If you think the world has changed in a short amount of time, you'll feel that way even more after eavesdropping on this conversation. It was sent to me by friend Aletha in Vermont.

One evening a grandson was talking to his grandpa about current events.

The grandson asked his grandpa what he thought about the shootings at schools, the computer age, and just things in general.

Grandpa replied, "Well, let me think a minute. I was born before television, penicillin, polio shots, frozen foods, Xerox, contact lenses, Frisbees and the pill.

There were no credit cards, laser beams or ball point pens. Man had not invented panty hose, air conditioners, dishwashers and clothes dryers. Plus, man had not yet walked on the moon.

Your grandmother and I got married first, and then lived together.

Every family had a father and a mother.

Until I was 25, I called every man older than me, 'Sir'.

And after I turned 25, I still called policemen and every man with a title, 'Sir.'

We were before gay rights, computer-dating, dual careers, day-care centers, and group therapy.

Our lives were governed by the Ten Commandments, good judgment, and common sense.

We were taught to know the difference between right and wrong and to stand up and take responsibility for our actions.

We thought fast food was what people ate during Lent.

Draft dodgers were people who closed their front doors when the evening breeze started.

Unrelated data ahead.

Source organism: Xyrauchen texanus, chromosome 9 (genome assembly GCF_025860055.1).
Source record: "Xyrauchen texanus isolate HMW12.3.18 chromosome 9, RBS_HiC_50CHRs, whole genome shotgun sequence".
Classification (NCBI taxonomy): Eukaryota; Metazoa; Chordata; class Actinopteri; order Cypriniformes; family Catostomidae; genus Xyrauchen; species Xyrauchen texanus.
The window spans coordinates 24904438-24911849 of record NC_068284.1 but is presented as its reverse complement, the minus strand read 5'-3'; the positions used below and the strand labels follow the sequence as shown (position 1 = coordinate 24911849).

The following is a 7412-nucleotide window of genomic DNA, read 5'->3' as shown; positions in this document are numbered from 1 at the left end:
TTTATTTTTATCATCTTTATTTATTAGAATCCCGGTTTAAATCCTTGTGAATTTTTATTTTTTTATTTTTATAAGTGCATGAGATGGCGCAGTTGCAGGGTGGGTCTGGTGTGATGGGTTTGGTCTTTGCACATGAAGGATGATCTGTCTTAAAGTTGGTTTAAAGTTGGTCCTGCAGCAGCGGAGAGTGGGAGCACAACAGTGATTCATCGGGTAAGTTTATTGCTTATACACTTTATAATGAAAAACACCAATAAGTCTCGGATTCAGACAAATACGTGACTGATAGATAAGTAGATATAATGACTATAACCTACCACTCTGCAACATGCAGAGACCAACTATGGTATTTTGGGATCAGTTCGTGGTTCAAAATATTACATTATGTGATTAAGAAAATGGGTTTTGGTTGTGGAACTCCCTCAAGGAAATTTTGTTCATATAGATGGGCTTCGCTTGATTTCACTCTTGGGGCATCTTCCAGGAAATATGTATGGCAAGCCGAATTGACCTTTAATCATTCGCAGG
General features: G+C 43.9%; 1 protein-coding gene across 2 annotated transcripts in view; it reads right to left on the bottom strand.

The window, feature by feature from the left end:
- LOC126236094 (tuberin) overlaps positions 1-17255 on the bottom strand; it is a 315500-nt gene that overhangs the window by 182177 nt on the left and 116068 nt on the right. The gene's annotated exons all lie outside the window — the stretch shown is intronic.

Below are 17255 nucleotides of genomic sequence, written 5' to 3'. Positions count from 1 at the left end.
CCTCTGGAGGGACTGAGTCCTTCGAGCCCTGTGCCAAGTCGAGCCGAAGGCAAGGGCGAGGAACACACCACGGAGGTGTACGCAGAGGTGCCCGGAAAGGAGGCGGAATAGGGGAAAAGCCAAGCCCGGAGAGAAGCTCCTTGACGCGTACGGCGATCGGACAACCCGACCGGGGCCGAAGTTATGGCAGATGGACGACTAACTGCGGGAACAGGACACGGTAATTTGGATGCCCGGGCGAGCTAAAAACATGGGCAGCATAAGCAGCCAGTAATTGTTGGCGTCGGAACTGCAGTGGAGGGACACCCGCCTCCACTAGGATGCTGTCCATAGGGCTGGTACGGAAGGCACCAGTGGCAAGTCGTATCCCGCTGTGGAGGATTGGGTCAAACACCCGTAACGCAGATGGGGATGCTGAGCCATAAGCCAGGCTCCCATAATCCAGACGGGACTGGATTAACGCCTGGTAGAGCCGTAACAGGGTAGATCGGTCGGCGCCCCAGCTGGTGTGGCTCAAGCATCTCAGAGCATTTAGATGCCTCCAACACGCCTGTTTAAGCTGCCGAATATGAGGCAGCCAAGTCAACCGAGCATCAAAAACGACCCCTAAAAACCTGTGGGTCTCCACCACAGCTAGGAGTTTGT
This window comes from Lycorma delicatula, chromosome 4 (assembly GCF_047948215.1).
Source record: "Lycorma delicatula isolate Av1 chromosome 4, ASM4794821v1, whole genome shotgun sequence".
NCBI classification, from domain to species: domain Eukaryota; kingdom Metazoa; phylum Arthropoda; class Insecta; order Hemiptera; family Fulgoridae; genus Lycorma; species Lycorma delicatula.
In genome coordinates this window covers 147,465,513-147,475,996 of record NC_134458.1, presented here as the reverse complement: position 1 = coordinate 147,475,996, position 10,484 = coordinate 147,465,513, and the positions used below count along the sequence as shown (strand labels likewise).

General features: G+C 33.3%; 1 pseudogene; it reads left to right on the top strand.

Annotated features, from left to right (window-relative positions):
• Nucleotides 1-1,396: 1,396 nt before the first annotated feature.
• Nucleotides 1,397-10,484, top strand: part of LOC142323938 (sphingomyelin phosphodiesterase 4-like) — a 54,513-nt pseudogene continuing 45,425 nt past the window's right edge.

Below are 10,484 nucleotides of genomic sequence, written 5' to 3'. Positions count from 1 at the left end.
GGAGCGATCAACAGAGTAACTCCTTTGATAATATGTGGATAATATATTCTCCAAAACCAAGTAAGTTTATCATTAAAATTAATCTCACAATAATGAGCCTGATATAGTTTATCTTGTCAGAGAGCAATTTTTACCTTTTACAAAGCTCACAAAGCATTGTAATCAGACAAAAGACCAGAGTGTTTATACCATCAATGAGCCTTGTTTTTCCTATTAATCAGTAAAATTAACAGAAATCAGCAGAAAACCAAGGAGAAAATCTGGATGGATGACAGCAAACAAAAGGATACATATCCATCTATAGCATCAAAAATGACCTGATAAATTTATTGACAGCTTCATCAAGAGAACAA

Time-sharing meant time the family spent together in the evenings and weekends - not purchasing condominiums.

We never heard of FM radios, tape decks, CDs, electric typewriters, yogurt, or guys wearing earrings.

We listened to the Big Bands, Jack Benny, and the president's speeches on our radios.

If you saw anything with 'Made in Japan' on it, it was junk.

The term 'making out' referred to how you did on your school exam.

Pizza Hut, McDonald's, and instant coffee were unheard of.

We had 5 & 10-cent stores where you could actually buy things for 5 and 10 cents.

Ice cream cones, phone calls, and a Pepsi were all a nickel.

And if you didn't want to splurge, you could spend your nickel on enough stamps to mail one letter and two postcards.

You could buy a new Chevy Coupe for $600, but who could afford one? Too bad, because gas was 11 cents a gallon.

In my day, 'grass' was mowed, 'coke' was a cold drink, 'pot' was something your mother cooked in and 'rock music' was your grandmother's lullaby. 'Aids' were helpers in the principal's office, 'chip' meant a piece of wood, 'hardware' was found in a hardware store and 'software' wasn't even a word.

We were the last generation to actually believe that a lady needed a husband to have a baby.

No wonder people call us 'old and confused' and say there is a generation gap... and so how old do you think I am?"

Exactly how old is grandpa?

I would bet you're thinking of a very old man. If so, you're in for a shock. This is pretty scary if you think about it and pretty sad at the same time.

Time is moving on faster than any of us can imagine.

Grandpa is only 59.